By Dan Hauck and John Motz
Almost every day now, we have customers reach out to ask our team at NetDocuments the same question: Is ChatGPT and similar technology hype…or is it real?
Both IT and legal professionals are closely monitoring the headlines about generative AI. Many have seen the LexisNexis survey where nearly half of lawyers agreed that “their clients will expect them to use cutting-edge technology, including generative AI”. Or they’ve read the Goldman Sachs report that named the legal industry as the second most likely to be transformed by generative AI.
Yet many in our industry have also seen this movie before: a new legal AI company or technology emerges with a splashy demo, a breathless press release, and promises of a new era of law practice. Flash forward a year or two, the hype has fizzled and the practice of law remains largely unchanged.
So, which is it this time: hype or reality?
Let’s be clear: generative AI is real.
Unlike many “legal AI” technologies of the past, which have failed to live up to expectations, this new breed of large language models (“LLMs”) is based on a true breakthrough in machine learning techniques. Companies like OpenAI and Microsoft have then used specialized supercomputers to apply these novel techniques to data sets encompassing much of the public internet.
The results are capabilities that outperform prior state-of-the-art AI across a wide range of legal tasks spanning from textual analysis to drafting. Based on our own internal testing and development, we believe LLMs like OpenAI’s GPT series can address the fundamental challenge that has frustrated the legal industry for decades: turning the copious amounts of unstructured data embedded in all manner of legal documents into categorical knowledge.
This knowledge becomes actionable intelligence that drives a flywheel of quality and efficiency. As this new reality sets in, the next question legal organizations need to ask themselves is how they can use generative AI to accelerate their businesses today and futureproof them for tomorrow.
A winning strategy: Unlocking your data and documents with generative AI
Just because generative AI is real does not mean every solution that incorporates it is right for your use cases or your business. When assessing generative AI products, firms and general counsel’s office must make a clear-eyed assessment of what value they expect to gain from adoption and weigh that against the potential downsides.
You’ve likely seen the demos – or experimented yourself – where providing a prompt like “draft a contract for a commercial lease in New York” generates a passable version of the desired document. But when real experts look closely at those drafts, they often identify important omissions or even outright errors.
This gets to the heart of both the power and pitfalls of current LLMs: the results are only as good as the prompt the user provides. Frankly, many of the products being launched today are thin layers on top of OpenAI’s GPT models. Without the ability to design prompts intelligently and incorporate crucial context, firms will struggle to produce accurate and valuable results.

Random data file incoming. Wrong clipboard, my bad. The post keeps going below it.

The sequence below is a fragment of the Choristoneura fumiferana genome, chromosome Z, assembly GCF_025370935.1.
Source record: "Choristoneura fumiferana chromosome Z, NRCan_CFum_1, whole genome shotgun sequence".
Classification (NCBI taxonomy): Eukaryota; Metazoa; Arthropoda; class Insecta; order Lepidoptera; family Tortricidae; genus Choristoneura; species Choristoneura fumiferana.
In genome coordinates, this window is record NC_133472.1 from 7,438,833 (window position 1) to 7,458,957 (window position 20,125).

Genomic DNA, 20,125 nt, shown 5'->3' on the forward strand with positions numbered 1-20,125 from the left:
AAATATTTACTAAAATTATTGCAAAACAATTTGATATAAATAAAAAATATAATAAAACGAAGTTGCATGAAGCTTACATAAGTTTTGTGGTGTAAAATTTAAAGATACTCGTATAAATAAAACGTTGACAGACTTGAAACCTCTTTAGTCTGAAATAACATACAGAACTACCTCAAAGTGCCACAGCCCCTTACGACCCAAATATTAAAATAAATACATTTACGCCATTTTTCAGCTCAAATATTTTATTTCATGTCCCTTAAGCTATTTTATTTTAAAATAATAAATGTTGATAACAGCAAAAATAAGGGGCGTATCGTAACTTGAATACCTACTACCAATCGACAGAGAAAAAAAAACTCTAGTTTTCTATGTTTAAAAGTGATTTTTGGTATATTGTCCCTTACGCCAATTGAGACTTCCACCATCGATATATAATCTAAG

Based on our own testing, the most valuable generative AI use cases arise from leveraging a firm’s corpus of documents and associated data – whether to search that corpus, classify documents, analyze, and extract data from its contents, or generate new drafts based on prior precedent. When this critical context can be embedded into a prompt, it supplies the otherwise missing guardrails required to unlock the LLM’s best responses. Equally important, these AI-generated responses are informed by the prior efforts and experience of the firm, enabling organizations to extend their proprietary knowledge into future work.
Innovating on solid foundations
Of course, this raises critical security and privacy considerations. Is it safe to share the context of your sensitive documents and data – or your clients’ data – to take advantage of these capabilities? Will that data be retained, and for how long? Will it be used to train the LLM, dissipating your unique advantages to competitors and compromising confidentiality?
Innovation must always be paired with a laser-focus on security, access controls, and data privacy. These values must begin with the content platform itself and predictably inform any AI capabilities introduced. When we started work on generative AI last year, we built on two pillars our users could trust: our platform’s own content security technologies and Microsoft Azure’s enterprise grade OpenAI models. This foundation marries the power of bleeding-edge models like GPT-4 with mature data governance applications.
This means that customers remain in control of what content is available to build prompts; who has access to the apps that use OpenAI and how those apps are built; and how firm and client data is protected from incorporation into LLMs. In other words, you must consider the entire workflow of the users and data and how it can be managed every step of the way.
As one CIO commented after a recent discussion with our team, the right approach combines continuous innovation with a true commitment to security and reliability. As the pace of change accelerates, we believe firms looking to seize the opportunity of generative AI would do well to keep those words in mind.
About the Authors
Dan Hauck is chief product officer at NetDocuments. An ILTA award-winning product leader and former practicing lawyer, Dan leads the development of vision, planning and execution of product strategy across all areas at NetDocuments. John Motz is chief technology officer at NetDocuments. Motz is a technology-savvy leader with over 25 years of experience in developing and implementing Enterprise SaaS software.
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